Southern Door Schools Pave the Way with Cutting-Edge Fab Labs

The Southern Door County School District has embarked on a groundbreaking initiative by embedding advanced fabrication laboratories (fab labs) across all levels of education, from elementary to high school. With the support of four Wisconsin Economic Development Corporation (WEDC) Fab Labs Grants totaling $100,000, the district aims to transform the educational experience by offering students immersive, hands-on learning opportunities that closely simulate real-world environments.

Jessica Meacham’s career journey exemplifies the transformative impact of these fab labs. Initially a first-grade teacher, Meacham transitioned to a STEM educator role within the district, marking a significant shift in her professional path. “I wouldn’t have predicted that my career would change from a first-grade teacher to a STEM teacher working in a fab lab,” Meacham remarked. Her journey began with a modest lunchtime tech club, but the students’ enthusiasm catalyzed a district-wide implementation of fab labs, made possible by the WEDC grants received in 2016, 2017, 2019, and 2021.

The grants, supplemented by district funds, facilitated the creation of fab labs outfitted with state-of-the-art technology, such as 3D printers, laser cutters, vinyl cutters, robotic equipment, and computer-aided design software. This advanced infrastructure has become the foundation of a new educational paradigm, with approximately 75% of high school students now participating in fab lab courses before graduation. “In the fab lab, kids are taking part in experiential learning,” Meacham explained. “They are encouraged to be curious and allowed to try and fail in a team-based environment, mimicking real-world settings.” This hands-on methodology has revolutionized the educational experience, enabling students to apply theoretical knowledge to practical projects.

Students at various grade levels have undertaken a range of projects utilizing fab lab equipment. High school students have crafted functional items like trail markers for Potawatomi State Park and centerpieces for community events. Middle schoolers have produced classroom pass lanyards and 3D-printed doorstops, while fifth-graders have designed and tested 3D-printed boats for buoyancy, capacity, and stability. One of the most innovative projects emerged from Meacham’s elementary students, who designed and built scaled-down skateboard parks complete with electronic circuitry for miniature skateboards called “fingerboards.” “Their skate parks were table-sized, and we invited visitors to try out the fingerboards and navigate the obstacles that the kids created,” Meacham noted.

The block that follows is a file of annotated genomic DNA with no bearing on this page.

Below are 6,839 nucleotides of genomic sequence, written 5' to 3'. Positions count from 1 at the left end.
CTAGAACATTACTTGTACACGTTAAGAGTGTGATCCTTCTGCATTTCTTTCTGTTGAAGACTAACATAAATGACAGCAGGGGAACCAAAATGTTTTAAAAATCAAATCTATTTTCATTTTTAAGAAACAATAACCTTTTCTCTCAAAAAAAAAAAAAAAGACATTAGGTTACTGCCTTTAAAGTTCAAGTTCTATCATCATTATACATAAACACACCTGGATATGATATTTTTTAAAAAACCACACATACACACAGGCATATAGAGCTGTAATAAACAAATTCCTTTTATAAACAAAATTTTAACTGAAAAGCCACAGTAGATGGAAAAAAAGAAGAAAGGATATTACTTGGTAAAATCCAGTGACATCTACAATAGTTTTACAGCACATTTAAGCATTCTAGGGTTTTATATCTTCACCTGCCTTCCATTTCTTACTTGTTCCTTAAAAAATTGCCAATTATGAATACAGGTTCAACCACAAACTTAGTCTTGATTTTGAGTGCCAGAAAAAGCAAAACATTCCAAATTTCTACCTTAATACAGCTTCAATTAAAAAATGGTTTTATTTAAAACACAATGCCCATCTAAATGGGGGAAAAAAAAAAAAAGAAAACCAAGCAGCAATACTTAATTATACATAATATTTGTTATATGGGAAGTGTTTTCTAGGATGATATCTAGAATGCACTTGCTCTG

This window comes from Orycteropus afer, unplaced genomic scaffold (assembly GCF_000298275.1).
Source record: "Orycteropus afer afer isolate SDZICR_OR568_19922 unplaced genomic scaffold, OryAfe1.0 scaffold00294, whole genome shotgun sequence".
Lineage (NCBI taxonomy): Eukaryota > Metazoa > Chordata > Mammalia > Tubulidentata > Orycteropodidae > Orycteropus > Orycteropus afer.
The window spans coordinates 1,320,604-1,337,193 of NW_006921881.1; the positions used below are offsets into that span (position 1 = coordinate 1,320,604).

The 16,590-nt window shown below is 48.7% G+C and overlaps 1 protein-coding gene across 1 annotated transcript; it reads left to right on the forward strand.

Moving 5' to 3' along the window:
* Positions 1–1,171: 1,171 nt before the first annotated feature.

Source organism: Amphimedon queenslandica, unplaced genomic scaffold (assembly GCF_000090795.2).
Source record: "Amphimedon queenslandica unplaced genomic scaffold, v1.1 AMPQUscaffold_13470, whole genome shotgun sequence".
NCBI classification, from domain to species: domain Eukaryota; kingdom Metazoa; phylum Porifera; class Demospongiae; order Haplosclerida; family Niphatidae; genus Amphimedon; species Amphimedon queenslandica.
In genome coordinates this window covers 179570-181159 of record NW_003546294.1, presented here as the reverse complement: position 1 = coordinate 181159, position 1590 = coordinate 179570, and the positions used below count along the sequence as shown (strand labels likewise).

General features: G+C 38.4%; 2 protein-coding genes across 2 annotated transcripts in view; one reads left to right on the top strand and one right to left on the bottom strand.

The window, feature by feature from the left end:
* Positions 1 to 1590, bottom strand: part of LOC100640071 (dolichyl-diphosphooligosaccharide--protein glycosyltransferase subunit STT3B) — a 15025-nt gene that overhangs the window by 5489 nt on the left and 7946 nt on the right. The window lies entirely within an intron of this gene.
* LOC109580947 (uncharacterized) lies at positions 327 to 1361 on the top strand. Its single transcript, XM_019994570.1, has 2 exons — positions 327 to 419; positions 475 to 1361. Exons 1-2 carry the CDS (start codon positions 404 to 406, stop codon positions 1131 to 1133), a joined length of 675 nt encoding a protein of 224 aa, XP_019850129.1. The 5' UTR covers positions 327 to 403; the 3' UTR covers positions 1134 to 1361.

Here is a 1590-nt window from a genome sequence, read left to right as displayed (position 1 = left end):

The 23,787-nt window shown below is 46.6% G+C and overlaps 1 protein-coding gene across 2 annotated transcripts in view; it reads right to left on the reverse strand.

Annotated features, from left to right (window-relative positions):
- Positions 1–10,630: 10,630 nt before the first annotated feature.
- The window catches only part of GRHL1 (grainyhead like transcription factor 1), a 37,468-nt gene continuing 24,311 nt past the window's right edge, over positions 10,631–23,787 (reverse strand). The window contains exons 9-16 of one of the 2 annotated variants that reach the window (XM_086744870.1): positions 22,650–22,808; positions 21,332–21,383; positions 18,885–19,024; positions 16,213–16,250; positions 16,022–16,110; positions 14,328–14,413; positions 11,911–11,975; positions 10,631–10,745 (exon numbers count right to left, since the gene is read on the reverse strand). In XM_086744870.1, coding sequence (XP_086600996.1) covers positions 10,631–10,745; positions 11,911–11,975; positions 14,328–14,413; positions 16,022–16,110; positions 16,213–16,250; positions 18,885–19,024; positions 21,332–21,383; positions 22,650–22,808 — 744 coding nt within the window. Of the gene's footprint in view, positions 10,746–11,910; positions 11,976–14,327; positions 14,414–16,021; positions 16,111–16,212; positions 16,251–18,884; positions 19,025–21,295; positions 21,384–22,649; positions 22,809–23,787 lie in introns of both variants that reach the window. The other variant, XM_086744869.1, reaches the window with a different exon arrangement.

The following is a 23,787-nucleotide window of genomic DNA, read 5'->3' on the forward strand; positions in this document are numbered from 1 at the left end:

This initiative has not only enriched students’ learning experiences but also led to increased class sizes in elective courses, necessitating additional staff. “Kids always enjoy working hands-on in passion projects,” Meacham observed. “In the upper grades, they tend to engage more in these passion projects because they have more voice and choice in how they use the equipment. We’ve seen an increase in class sizes in elective courses, and we added a position in the high school to accommodate those numbers.”

The fab labs have also fostered a strong sense of community and collaboration. Students frequently engage in projects benefiting local organizations, such as the trail markers for Potawatomi State Park. These projects not only enhance students’ skills but also build a connection to their community, fostering a sense of civic responsibility and belonging. Moreover, the district has established valuable partnerships with local businesses, providing students with insights into real-world applications of their projects. “Our collaboration with local businesses has been invaluable,” Meacham stated. “It offers students a glimpse into how their skills can be applied in a professional setting.” These partnerships bridge the gap between education and industry, ensuring that the skills students acquire are relevant and in demand in the job market.

The integration of fab labs in the Southern Door County School District exemplifies a forward-thinking approach to education. By equipping students with hands-on experience and critical thinking skills, the district is preparing them for future careers in STEM fields. The success of this initiative is evident in the increased enrollment in elective courses and the addition of new staff members to manage the growing interest.

Looking ahead, the district’s fab labs are poised to expand their influence even further. Potential developments include introducing advanced courses and certifications in collaboration with local colleges and universities, providing students with a head start in their post-secondary education and career paths. Additionally, exploring partnerships with tech companies could offer students internships and mentorship opportunities, enhancing their learning experience and providing them with valuable industry insights.

The success of the fab labs may also inspire other districts to adopt similar initiatives. As more schools recognize the benefits of hands-on, technology-driven learning, there could be broader implementation of fab labs across the state and beyond. This could usher in a new era in education, where students are not only learners but also creators, innovators, and problem-solvers.

In sum, the Southern Door County School District’s fab labs represent a shining example of innovative education. By fostering curiosity, collaboration, and real-world skills, these labs are preparing students for success in an ever-evolving technological landscape. The district’s commitment to providing students with the tools and opportunities to thrive in the 21st century is a testament to the power of visionary education. Through their fab labs, Southern Door Schools are not just teaching students—they are shaping the future.

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